School staff should not inform parents or ask for further information if they become concerned about the possibility of a pupil being forced into marriage. This would more than likely put the child at further risk of harm and may result in the child being forced to marry at a nearer opportunity before agencies have the opportunity to intervene.
School staff should inform their designated safeguarding lead of their concerns, and Children’s Services should be contacted immediately. The school may also wish to refer their concerns to the Forced Marriage Unit (020 7008 0151 or email firstname.lastname@example.org). If the school have reason to believe that a child has already been taken to another country to be forced into marriage, the police should be contacted immediately on 999. Forced Marriage Protection Orders are now in place to protect victims from being forced into marriage and these can be applied for by the victim, family members or someone who has been asked to help them (such as a DSL in school).
A criminal conviction for forcing someone to marry carries a maximum penalty of seven years in prison. Breaching a Forced Marriage Protection Order is also a criminal offence, carrying a maximum penalty of five years in prison or an unlimited fine.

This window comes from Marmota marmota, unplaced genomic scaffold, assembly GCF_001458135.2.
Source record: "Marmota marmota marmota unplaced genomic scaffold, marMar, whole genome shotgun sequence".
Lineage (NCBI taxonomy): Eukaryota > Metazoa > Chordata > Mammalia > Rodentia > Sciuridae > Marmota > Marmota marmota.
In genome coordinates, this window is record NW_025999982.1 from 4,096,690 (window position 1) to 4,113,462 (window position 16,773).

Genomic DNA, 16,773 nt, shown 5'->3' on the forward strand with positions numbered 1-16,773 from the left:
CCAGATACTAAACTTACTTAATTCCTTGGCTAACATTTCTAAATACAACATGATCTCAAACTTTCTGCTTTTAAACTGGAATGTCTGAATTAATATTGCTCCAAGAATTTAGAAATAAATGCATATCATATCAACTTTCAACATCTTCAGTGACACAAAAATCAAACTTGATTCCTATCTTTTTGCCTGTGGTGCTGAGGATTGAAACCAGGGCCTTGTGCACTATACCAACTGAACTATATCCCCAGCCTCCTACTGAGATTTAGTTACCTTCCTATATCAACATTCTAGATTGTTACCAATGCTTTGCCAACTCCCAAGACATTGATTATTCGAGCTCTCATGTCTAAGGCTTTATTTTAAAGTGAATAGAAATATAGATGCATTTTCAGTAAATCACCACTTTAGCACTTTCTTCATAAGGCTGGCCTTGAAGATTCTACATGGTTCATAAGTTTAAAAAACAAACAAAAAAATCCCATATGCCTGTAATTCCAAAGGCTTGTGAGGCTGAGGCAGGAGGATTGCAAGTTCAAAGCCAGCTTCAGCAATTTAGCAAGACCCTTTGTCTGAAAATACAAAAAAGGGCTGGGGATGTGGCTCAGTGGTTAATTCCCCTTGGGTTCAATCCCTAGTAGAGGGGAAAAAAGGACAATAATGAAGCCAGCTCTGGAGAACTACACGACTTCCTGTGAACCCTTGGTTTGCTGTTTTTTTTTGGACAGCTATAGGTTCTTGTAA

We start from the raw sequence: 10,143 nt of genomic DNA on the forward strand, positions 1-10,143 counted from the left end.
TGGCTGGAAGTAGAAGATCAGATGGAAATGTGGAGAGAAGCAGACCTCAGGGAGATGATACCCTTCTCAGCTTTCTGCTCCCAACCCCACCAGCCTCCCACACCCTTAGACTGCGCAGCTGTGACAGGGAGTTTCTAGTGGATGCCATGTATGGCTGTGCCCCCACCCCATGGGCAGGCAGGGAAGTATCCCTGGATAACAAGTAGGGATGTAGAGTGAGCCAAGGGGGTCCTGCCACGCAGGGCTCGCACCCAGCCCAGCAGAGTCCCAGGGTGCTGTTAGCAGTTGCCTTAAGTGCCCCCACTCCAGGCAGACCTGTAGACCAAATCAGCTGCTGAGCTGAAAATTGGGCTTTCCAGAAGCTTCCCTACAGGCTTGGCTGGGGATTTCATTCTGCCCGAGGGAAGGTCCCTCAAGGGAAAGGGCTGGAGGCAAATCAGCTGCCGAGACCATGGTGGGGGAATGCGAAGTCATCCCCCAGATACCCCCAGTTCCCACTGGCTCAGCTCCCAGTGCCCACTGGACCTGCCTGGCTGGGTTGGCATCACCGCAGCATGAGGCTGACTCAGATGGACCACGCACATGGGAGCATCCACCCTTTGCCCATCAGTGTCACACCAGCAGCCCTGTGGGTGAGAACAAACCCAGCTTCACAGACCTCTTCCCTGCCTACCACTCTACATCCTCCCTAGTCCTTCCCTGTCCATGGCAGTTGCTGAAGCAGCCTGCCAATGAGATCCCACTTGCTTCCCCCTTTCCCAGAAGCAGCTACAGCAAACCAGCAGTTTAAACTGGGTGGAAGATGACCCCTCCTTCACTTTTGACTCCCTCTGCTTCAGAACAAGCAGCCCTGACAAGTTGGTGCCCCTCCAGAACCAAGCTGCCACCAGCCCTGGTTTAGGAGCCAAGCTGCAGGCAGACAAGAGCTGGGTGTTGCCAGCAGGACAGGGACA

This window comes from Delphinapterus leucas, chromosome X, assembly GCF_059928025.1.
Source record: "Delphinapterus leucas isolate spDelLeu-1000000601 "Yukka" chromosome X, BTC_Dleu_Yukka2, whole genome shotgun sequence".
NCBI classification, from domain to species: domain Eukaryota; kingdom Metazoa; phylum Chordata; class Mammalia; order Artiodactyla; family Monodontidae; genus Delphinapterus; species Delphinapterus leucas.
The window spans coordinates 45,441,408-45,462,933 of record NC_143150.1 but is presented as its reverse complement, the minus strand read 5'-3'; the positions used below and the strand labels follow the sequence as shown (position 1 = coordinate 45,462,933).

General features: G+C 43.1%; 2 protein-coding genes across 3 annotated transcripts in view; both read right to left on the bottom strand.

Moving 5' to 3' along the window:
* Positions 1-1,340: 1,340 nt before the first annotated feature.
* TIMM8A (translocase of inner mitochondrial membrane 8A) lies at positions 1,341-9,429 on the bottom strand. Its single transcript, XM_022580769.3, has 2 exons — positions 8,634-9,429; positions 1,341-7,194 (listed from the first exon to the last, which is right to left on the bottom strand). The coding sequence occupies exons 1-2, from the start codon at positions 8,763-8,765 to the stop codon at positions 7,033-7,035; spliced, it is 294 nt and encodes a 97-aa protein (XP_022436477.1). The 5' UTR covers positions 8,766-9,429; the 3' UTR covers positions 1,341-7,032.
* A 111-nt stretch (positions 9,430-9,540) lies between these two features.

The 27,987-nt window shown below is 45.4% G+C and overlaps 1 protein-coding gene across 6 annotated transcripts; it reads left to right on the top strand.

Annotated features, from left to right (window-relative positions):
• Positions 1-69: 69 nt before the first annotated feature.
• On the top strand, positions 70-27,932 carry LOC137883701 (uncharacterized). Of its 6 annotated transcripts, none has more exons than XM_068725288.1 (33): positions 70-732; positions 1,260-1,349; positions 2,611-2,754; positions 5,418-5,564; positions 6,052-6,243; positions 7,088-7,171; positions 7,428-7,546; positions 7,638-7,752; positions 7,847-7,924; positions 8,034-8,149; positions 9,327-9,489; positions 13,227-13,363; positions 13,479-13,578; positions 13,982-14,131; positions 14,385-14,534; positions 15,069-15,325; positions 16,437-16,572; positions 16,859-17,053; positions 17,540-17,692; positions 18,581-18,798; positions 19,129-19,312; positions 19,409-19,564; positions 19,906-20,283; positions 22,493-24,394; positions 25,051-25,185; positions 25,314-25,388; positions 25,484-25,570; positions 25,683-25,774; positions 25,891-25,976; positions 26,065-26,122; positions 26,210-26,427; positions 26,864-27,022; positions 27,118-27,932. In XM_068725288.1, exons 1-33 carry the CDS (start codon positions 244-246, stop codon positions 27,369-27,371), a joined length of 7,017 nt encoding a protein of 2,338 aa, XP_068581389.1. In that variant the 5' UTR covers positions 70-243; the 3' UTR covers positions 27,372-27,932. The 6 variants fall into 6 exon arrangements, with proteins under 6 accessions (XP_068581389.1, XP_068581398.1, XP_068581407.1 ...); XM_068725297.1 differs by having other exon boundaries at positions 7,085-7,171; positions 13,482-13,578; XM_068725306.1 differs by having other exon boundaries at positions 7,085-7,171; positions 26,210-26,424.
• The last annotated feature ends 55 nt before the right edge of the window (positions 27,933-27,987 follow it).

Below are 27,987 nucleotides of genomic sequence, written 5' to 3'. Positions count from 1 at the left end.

What can we do to safeguard our pupils from Forced Marriage?
As always, raising awareness of forced marriage with the young people in your setting is one of the most protective forms of action a school can take. By allowing pupils to have open and honest conversations and raising awareness that forced marriage is a crime, the school or college will provide their students with information in a safe and non-judgemental environment. It may also allow students to challenge what they have previously believed or been told and may result in an increase in disclosures. Providing pupils with knowledge of forced marriage will hopefully allow them to understand that there are adults in school who can help if they are concerned about being a victim themselves, or if they are concerned about a friend or sibling.